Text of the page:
Take a Complementary Path Toward Legacy Transformation

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Take a Complementary Path Toward Legacy Transformation

Posted January 30, 2020 in Business Technology & Digital Transformation Strategies
Complementary Path

Digital competitors have raised the bar and are forcing incumbents from virtually every industry into huge transformation programs. To win this race for digitalization, incumbents are investing vast amounts of resources into multi-year programs that require them to change the engine with the train still rolling. This requires executive teams to manage many challenges and produce multiple results that are either different than expected or diluted. We recommend that companies explore complementary paths to avoid transformation projects becoming too large and too broad or complex, while allowing transformation teams to focus on the fundamental business issues. Complementary paths accelerate returns, are more manageable, require fewer resources to be launched, and allow the organization to try and fail without risking too much. In this Advisor, we explain how complementary strategies can help company transformations succeed in an era of fast change.

It’s the Same Everywhere

Incumbents around the world are facing the same situation, regardless of sector. Digital competitors and newborn greenfield players are raising the bar in many fields, improving customer experience, introducing new business models, and accelerating the speed of innovation. Furthermore, digital-native firms are attracting the best talent beyond the technology field. On top of that, they are more efficient, which is allowing them to redefine the term scale. This pressure pushes incumbents to undertake large and difficult transformation programs based on new technologies and ways of working. Dedication of resources to technology and innovation is growing in incumbent companies across all industries, at 16% on average – much faster than revenues.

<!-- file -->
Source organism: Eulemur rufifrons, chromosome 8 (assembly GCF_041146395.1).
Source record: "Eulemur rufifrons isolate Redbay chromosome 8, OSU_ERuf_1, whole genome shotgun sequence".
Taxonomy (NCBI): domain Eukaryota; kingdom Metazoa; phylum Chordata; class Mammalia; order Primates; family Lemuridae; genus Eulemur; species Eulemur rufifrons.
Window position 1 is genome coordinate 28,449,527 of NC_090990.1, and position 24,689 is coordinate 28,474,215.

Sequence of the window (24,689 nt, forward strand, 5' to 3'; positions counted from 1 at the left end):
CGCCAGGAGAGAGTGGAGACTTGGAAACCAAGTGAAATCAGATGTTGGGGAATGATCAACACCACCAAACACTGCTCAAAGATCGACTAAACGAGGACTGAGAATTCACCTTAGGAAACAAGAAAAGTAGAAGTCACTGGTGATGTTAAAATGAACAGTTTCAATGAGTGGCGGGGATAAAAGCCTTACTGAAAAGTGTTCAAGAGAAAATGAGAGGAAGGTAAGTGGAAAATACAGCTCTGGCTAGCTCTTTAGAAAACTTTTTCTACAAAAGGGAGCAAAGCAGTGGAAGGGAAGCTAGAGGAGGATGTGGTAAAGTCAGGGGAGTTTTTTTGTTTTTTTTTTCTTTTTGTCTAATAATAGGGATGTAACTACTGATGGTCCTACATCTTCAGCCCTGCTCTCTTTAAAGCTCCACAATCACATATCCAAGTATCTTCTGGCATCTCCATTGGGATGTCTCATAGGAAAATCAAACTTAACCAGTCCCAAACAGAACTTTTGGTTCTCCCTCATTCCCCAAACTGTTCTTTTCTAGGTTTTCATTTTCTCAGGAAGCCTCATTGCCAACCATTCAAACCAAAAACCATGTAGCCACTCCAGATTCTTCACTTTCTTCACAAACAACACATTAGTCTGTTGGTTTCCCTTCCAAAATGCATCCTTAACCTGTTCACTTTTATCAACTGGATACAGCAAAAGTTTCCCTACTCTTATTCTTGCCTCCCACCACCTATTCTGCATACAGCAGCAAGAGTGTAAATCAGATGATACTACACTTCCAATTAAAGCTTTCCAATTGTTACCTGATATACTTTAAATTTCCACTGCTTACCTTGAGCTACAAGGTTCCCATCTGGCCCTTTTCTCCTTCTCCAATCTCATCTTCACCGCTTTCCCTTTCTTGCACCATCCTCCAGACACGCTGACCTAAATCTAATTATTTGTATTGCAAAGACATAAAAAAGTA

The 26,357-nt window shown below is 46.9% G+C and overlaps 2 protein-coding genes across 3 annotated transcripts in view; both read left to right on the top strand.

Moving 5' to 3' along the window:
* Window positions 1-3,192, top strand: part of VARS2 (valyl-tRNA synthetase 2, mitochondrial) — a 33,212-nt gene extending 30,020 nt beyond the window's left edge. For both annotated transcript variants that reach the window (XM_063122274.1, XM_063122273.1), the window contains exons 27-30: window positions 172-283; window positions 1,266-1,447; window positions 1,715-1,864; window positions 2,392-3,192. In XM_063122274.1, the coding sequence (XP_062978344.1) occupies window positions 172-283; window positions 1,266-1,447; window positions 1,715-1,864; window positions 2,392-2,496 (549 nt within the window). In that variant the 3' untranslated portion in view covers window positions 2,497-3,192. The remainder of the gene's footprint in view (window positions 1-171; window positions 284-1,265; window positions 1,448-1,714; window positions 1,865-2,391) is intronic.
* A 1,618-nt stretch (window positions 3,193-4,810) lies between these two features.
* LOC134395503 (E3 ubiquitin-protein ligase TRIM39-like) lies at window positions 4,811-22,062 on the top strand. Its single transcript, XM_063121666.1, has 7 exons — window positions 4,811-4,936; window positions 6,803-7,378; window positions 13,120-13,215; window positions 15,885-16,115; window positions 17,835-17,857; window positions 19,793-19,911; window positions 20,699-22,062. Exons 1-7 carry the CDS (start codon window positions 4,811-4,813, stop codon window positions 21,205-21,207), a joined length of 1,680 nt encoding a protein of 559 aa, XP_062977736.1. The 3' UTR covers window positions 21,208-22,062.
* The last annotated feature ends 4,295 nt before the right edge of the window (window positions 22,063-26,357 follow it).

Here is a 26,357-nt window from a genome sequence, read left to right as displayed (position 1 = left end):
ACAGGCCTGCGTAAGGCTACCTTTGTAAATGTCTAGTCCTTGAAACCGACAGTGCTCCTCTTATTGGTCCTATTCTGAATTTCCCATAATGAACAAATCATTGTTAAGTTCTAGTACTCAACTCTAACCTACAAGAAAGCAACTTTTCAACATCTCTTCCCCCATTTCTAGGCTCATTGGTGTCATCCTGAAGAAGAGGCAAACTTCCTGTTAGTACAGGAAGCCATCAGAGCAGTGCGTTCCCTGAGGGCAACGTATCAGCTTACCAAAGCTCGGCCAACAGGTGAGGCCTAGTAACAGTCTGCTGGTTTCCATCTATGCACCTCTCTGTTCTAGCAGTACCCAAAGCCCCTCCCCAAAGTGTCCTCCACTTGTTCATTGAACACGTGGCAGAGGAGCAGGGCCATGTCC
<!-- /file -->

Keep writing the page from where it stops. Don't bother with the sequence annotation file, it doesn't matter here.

Worldwide, incumbents’ spend on transformation programs represents approximately 10% of their annual revenues, according to our research. To compensate for transformation investments, companies seek additional efficiencies derived mainly from operations automation and removal of legacy systems. Both levers are difficult to activate and require significant efforts.

Furthermore, few incumbent companies are claiming successful transformation of core legacy operations into truly agile and efficient digital operations.

How to Move Forward?

Large transformation initiatives involve challenges that executives need to avoid and contain, as illustrated in Figure 1. Transformation programs usually take three to five years and, very often, results are different than expected because the initial scope and focus evolve.


Figure 1 — The challenges of tech transformation.
Figure 1 — The challenges of tech transformation. (Source: Arthur D. Little.)

Transformation programs usually engage the best talent available in the company, which in turn distracts those people from the day-to-day business. Furthermore, these programs require companies to take on the challenge of building new capabilities.

Companies that wish to transform must select and effectively adopt new technologies that evolve quickly, with technology cycles that become faster and faster. This forces them to undertake painful migration and rearchitecture projects to continuously upgrade the newborn legacies.

The business case for transformation requires the company to achieve relevant efficiencies in order to be approved. However, it is difficult to avoid overruns in large programs, due to their three- to five-year time scales and the many variables involved.

Transformation is never an easy journey. Transforming a complex, multinational organization in motion is very difficult. However, it is a crucial step for the company to remain competitive. To maximize the odds of acquiring new capabilities and developing new value propositions, incumbents across several sectors are launching smaller and more focused initiatives with great ambitions.